What is Sampling in Garment Manufacturing?

Sampling is a process of making a product proto-type prior to starting bulk production. The same process is applied to garment sampling. In mass garment manufacturing, where apparel brands source garments in bulk quantity, sample making is an essential step before placing the bulk order.  The objective of the sampling is to eliminate the risk of making a wrong purchase of raw material, making mistake in bulk manufacturing that is not accepted by the buyer. Brands also would like the situation where they can't feed the retail shops or can't deliver the garment to their potential customers. 

Sampling process covers garment fit checking, fabric and trims quality checking, approval value-added processes, and approval of complete finished garment. Most of the buyers have a standard requirement for garment sampling for the product for sourcing the bulk garment - what types of samples they need; when they need it; and how many pieces are needed for each sample type. 

garment sampling

In garment sampling, at first one piece is developed which is known as proto-type or first sample. The apparel product designer develops the design concept, create product specifications and detailing for the new product. The technical team looks at fabrics quality parameter, trims and measurements and fit of the sample. Sampling process involved many sub-processes including pattern making, pattern grading for different sizes, fabric development, processing of fabrics, raw material sourcing (choosing right fabrics and other trims), making garment including printing and embroidery processes (if required), sample checking and sample approval from buyers. During the sampling process, normally the buyer asks for changes if required multiple times as required to get the perfect sample. Suppliers need to re-submit the sample if the sample is not fulfilled the specifications and buyer's requirement at the first submission.

The factory, who expects the bulk order for the design, sampling steps are carefully done for many other purposes - understanding process flow, machine requirement, raw material consumption, risk analysis of making the new garment design (called as style), product costing etc. Factory needs to follow buyer's time frame for sample submission and approval.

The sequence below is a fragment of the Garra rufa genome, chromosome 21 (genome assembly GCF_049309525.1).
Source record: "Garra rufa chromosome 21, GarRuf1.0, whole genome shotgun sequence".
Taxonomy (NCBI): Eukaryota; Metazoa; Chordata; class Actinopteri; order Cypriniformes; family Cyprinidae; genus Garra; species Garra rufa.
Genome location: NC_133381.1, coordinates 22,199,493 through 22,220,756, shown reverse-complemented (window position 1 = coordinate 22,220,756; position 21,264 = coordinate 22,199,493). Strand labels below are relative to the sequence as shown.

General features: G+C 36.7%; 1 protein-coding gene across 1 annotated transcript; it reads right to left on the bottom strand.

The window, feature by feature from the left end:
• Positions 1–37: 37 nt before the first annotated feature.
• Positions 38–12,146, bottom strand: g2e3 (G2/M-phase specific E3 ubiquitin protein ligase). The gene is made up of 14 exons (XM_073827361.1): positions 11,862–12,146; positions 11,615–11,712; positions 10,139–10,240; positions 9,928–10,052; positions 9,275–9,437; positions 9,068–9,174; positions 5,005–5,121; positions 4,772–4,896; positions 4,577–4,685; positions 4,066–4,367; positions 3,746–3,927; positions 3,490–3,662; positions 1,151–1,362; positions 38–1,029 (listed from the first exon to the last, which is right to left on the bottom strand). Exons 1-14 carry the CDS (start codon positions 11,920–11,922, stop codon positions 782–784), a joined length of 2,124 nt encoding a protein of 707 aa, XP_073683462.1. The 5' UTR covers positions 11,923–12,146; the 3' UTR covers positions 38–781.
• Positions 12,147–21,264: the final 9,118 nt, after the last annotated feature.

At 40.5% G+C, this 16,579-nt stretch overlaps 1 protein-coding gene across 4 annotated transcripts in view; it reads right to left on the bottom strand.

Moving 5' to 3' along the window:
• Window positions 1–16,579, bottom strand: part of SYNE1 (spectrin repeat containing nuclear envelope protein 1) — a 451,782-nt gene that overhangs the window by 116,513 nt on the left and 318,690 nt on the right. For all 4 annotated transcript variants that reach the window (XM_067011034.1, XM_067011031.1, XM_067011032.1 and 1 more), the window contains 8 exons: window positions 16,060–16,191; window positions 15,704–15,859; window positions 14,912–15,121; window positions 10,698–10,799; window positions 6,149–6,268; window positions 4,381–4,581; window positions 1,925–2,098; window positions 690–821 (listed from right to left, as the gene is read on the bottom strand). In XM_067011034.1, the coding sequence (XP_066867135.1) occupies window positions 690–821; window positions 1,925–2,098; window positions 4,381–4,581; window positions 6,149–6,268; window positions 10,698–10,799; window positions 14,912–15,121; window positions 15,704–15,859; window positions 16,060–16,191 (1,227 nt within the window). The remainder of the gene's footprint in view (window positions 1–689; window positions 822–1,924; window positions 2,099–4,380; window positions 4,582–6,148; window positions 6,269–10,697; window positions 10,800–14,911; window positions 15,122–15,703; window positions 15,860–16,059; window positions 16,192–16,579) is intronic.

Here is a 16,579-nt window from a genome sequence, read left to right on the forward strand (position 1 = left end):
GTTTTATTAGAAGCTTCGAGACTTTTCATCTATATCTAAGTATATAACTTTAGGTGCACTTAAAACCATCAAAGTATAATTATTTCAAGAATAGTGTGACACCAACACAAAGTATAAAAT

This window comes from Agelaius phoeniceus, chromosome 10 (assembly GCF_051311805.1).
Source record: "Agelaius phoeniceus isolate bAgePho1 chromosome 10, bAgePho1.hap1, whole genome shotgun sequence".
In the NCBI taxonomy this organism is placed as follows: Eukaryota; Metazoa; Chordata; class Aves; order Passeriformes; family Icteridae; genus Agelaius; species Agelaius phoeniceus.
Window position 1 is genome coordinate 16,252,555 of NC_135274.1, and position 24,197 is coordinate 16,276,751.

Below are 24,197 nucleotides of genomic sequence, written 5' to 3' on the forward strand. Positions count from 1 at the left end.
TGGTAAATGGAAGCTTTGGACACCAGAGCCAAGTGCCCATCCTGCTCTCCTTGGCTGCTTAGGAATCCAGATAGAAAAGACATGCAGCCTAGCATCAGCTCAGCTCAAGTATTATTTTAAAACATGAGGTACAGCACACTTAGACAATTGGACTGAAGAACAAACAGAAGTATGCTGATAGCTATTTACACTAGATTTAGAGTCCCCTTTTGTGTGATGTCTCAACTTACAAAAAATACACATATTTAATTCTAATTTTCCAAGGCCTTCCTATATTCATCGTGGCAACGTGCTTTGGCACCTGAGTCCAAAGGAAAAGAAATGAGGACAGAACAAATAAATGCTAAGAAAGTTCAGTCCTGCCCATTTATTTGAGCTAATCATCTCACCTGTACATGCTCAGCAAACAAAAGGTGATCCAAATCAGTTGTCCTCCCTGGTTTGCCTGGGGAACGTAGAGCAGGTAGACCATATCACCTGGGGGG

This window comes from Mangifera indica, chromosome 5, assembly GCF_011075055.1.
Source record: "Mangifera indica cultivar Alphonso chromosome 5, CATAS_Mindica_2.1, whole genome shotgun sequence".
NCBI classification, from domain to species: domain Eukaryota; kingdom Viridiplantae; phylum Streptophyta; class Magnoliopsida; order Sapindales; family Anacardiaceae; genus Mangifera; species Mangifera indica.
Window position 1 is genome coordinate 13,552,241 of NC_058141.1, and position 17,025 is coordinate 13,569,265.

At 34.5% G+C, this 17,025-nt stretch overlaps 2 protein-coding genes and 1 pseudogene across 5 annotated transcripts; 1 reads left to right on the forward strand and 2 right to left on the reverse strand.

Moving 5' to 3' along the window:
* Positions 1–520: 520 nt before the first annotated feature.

Also See: 5 reasons for FIT sample rejection

Sample development is either done by garment supplier or by the brand itself. Sometimes buying agents get the sample done (outsourced) for buyers. Buyers request for different samples at various stages of sampling. Start with the proto sample to Fit sample to size set sample to salesman sample and pre-production sample. The garment manufacturers get approval on bulk production and bulk cutting after pre-production sample approval. Comments received on the sample are incorporated in the following sample in the next sample and bulk production.

The number of samples to made and to be submitted to the buyer varies from buyer to buyer. When I used to work in a knits garment manufacturing unit and doing export order of Tom Tailors t-shirt, we needed to submit a proto sample, size-set sample, salesman, sample and PP sample. We submit the proto sample in the available fabric of similar quality (weight and fibre content). Reason at the initial stage of sample development, the actual fabric was not available. The fabric sourcing for sample and proto sample development is done parallel.

We worked for another domestic brand. We were doing job work for that brand. The proto sample and size set sample is done by brands. We received fabrics and markers from the brand. We just need to submit a pre-product sample to them for approval for production start. After production start, need to submit top of production sample (TOP sample).

Read the definition of different types of garment samples and sampling stages.

Prasanta Sarkar

Prasanta Sarkar is a textile engineer and a postgraduate in fashion technology from NIFT, New Delhi, India. He has authored 6 books in the field of garment manufacturing technology, garment business setup, and industrial engineering. He loves writing how-to guide articles in the fashion industry niche. He has been working in the apparel manufacturing industry since 2006. He has visited garment factories in many countries and implemented process improvement projects in numerous garment units in different continents including Asia, Europe, and South Africa. He is the founder and editor of the Online Clothing Study Blog.

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